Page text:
Monday, November 03, 2008

Truth tempered with grace

I have always considered myself a very liberal Christian, “careful” so as not to upset anyone (believer or non-believer) and so afraid of turning people away from Christ that I’ve likely missed many opportunities to turn them toward Christ. And so, as those of you who know me will attest, for me to actually sit down and write about an issue of faith that is proving to be more divisive than unifying among Christians, I must actually feel quite passionate about it. Alas, I’ve held my tongue long enough. Let’s discuss Proposition 8, shall we?

I will preface by saying that I have had many friends who are homosexual and I have and do love them all dearly and treat them no different than of my other friends. I have always struggled with the idea of tolerance and have more often than not compromised my faith to avoid alienating non-believers. I don’t struggle with the idea of homosexuality. God leaves no doubt that it is an issue of sin and if I tow the line on this one, where DO I draw the line? I have always steered clear of moral debates, never wanting to appear holier than thou. And now as I take a stand in favor of Prop 8, I do so, not feeling morally superior to others, but simply because God has asked me to speak the truth IN LOVE. My calling may not be the same as 90% of this country, but does that mean I should abandon all that I know to be true in my heart to fit in? Being a Christian does not mean winning a popularity contest. In fact, it’s quite the opposite. But God warned of this many times. Christians will suffer in this world. We will be persecuted. Those who went before actually died for their faith and yet we struggle with checking a box on a ballot. Most of us aren’t even called to be martyrs, but simply to speak the truth and yet, we are failing to do so.

I went to a new church this past Sunday (and no, I did not implode upon entering – God still has room for a prodigal’s daughter) and the message spoke loud and clear. How do we share our faith? Truth tempered with grace, right? Absolutely! I will be the first one onboard the grace train. I will gladly extend grace to any sinner who desires it and would hope that God and others deal with me accordingly, but the presence of grace does not roll out the red carpet for the acceptance of sin. And at the core of the issue, I do believe homosexuality is a sin. You cannot have an honest discussion about faith in God without discussing sin (and I firmly believe this conversation should always begin with my own personal sin). Without the acknowledgement of sin, there is no room for a message of redemption and our biggest fears would be realized. The Bible would truly become just a book with a series of great stories, legends, and songs. But the Bible is more than that. The Bible is hope, salvation, and absolute truth. It isn’t a collection of opinions, some of which we may choose to adopt as our own and others we can sidestep as we see necessary. I’ve told my husband (who is not a Bible believer) on many occasions that I don’t necessarily like everything God calls me to stand for, but I don’t get to pick and choose. If I claim it as truth, then I claim ALL of it as truth. And he has told me countless times that he would not respect me if I didn’t.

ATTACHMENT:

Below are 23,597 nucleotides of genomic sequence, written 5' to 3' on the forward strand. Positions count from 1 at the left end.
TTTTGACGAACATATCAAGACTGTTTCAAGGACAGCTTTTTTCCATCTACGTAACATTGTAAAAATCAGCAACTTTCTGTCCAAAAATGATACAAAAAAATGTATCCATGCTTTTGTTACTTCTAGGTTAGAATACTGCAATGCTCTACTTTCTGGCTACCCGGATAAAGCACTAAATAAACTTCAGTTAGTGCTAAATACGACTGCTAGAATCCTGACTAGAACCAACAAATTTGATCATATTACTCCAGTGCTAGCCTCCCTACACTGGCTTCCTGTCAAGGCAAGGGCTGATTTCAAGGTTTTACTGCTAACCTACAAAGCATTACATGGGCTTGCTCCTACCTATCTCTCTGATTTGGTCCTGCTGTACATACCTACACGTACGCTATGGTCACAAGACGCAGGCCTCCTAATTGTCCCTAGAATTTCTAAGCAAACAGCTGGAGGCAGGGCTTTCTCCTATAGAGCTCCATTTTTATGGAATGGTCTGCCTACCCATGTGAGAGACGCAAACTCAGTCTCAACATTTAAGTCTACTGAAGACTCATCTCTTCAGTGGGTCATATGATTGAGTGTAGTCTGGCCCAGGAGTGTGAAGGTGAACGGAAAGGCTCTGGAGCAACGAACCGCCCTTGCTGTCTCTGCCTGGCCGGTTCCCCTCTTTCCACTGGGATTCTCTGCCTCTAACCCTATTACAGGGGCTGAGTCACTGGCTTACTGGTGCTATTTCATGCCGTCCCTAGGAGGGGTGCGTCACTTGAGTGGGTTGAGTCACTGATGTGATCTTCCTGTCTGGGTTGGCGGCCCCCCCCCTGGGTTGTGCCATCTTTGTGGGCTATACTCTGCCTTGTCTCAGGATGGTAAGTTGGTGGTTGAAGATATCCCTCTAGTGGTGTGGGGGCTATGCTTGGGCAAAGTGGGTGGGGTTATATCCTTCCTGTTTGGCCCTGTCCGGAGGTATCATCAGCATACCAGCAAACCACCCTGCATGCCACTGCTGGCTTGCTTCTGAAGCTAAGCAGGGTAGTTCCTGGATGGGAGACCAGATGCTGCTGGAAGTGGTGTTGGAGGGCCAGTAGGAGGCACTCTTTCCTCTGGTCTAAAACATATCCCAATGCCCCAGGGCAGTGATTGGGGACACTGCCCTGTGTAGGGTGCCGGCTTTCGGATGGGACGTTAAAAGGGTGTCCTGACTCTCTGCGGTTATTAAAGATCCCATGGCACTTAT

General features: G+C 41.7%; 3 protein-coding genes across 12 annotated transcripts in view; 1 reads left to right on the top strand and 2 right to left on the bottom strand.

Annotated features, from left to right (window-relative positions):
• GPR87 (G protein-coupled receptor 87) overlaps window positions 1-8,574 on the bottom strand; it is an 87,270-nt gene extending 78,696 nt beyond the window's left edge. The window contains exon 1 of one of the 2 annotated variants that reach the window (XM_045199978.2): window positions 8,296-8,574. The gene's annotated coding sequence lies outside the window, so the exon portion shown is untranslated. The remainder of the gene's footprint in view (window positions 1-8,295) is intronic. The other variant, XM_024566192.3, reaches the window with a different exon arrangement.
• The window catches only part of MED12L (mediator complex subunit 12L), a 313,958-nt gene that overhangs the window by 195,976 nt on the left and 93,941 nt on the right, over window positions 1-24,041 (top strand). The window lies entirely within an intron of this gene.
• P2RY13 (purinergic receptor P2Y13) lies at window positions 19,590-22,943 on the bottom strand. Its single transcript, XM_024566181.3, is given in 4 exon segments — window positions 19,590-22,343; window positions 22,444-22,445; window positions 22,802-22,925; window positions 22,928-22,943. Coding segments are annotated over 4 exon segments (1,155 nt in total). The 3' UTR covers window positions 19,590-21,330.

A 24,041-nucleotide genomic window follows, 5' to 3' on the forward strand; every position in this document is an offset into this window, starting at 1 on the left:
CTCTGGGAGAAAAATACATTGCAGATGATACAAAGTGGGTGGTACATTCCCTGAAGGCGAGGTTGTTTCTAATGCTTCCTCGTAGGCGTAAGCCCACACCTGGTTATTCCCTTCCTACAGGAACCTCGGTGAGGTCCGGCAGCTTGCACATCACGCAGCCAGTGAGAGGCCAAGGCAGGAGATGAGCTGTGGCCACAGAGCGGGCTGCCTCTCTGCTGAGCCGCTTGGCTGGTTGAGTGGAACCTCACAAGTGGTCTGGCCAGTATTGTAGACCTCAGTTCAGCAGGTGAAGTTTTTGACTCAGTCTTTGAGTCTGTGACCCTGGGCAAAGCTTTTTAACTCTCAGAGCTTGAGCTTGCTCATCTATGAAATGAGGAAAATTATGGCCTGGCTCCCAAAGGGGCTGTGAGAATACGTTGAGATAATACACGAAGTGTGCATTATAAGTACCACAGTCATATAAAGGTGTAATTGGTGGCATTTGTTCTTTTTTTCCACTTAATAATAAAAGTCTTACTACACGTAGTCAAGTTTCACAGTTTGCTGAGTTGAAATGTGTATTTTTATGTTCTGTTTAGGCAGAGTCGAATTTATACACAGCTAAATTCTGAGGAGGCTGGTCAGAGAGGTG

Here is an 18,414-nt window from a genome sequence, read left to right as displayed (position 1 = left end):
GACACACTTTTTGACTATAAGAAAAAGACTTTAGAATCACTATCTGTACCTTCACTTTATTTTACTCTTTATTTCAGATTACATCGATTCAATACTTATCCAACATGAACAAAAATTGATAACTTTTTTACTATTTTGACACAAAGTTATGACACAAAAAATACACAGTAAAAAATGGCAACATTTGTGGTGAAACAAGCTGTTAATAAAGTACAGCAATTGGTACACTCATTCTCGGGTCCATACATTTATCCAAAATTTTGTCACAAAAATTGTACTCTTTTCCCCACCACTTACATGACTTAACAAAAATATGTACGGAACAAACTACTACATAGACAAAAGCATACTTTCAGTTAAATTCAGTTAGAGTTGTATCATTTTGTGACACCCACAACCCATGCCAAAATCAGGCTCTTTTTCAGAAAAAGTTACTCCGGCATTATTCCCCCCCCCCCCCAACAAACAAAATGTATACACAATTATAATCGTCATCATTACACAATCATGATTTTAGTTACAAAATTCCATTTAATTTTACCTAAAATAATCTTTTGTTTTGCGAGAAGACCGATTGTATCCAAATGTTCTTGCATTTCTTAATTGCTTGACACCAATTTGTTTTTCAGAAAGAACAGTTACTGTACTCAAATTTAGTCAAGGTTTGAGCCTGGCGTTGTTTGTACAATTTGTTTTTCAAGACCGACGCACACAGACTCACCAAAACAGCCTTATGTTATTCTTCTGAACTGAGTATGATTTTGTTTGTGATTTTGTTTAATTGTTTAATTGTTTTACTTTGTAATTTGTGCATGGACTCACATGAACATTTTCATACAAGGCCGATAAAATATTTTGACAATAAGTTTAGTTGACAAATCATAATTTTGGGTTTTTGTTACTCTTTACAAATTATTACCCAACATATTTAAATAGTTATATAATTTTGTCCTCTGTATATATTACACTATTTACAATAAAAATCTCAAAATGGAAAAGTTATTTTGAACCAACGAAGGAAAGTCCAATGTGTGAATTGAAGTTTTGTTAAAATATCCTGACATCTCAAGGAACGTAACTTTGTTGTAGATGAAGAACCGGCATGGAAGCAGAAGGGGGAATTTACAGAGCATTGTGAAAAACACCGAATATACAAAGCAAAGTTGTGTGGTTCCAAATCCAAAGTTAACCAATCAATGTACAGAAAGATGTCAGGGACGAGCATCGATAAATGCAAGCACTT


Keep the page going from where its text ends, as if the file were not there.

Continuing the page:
At the heart of the matter - to me anyway - is this: I refuse to be a moral drifter and I am not saying my morals are right or wrong, but they are my morals and I must defend them at all costs. I was not put on this Earth to make a million friends. I was put on this Earth to serve a loving God and share His message in duality. Truth without love is brutality, but love without truth is disobedience. To stand idly by and allow what I believe to be sin to creep into society is to disobey God.

I’ve been told to just not vote at all, because in essence, the lives others choose to live do not affect mine. I believe drunk driving is a sin also, and pedophilia, abortion, etc. The list is endless, I could even add arrogance, pride, and greed to that list. If there were a proposition to legalize any of these things, I would vote against it as well. In my eyes, if anything I deem sinful crosses my path and I have been given the freedom to speak out against it, it is my duty as a Christian to do so. Suppose Martin Luther King “just didn’t get involved?” There would have been no civil rights movement. The fact that gay marriage has already been legalized in California in the first place says to me that someone got involved! It is my privilege and obligation as a citizen of this country to do the same. I make no apologies where this is concerned and I would expect people on both sides of this issue to do the same. We have been given many choices in this life; what we do with them is one of the few things in our lives we can actually control. And if I choose to take no stance on sin, I’m not leaving much room for God to work. Without sin, Jesus was a great prophet. But with the acknowledgement of sin, Jesus was and is a loving savior. If I chose to abuse my darling little son, I would hope others would not simply turn the other cheek and allow me to live my life the way that I see fit. I would hope someone would send my little angel a savior to rescue him from the darkness. And that, my friends (hehehehe) is what I believe God has called His children to do. I’m not claiming to be anyone’s savior, but I know someone who is and I’m pretty certain He won’t be standing outside the voting booths whispering, “Shhhh, now is not the time to tell them about me.”

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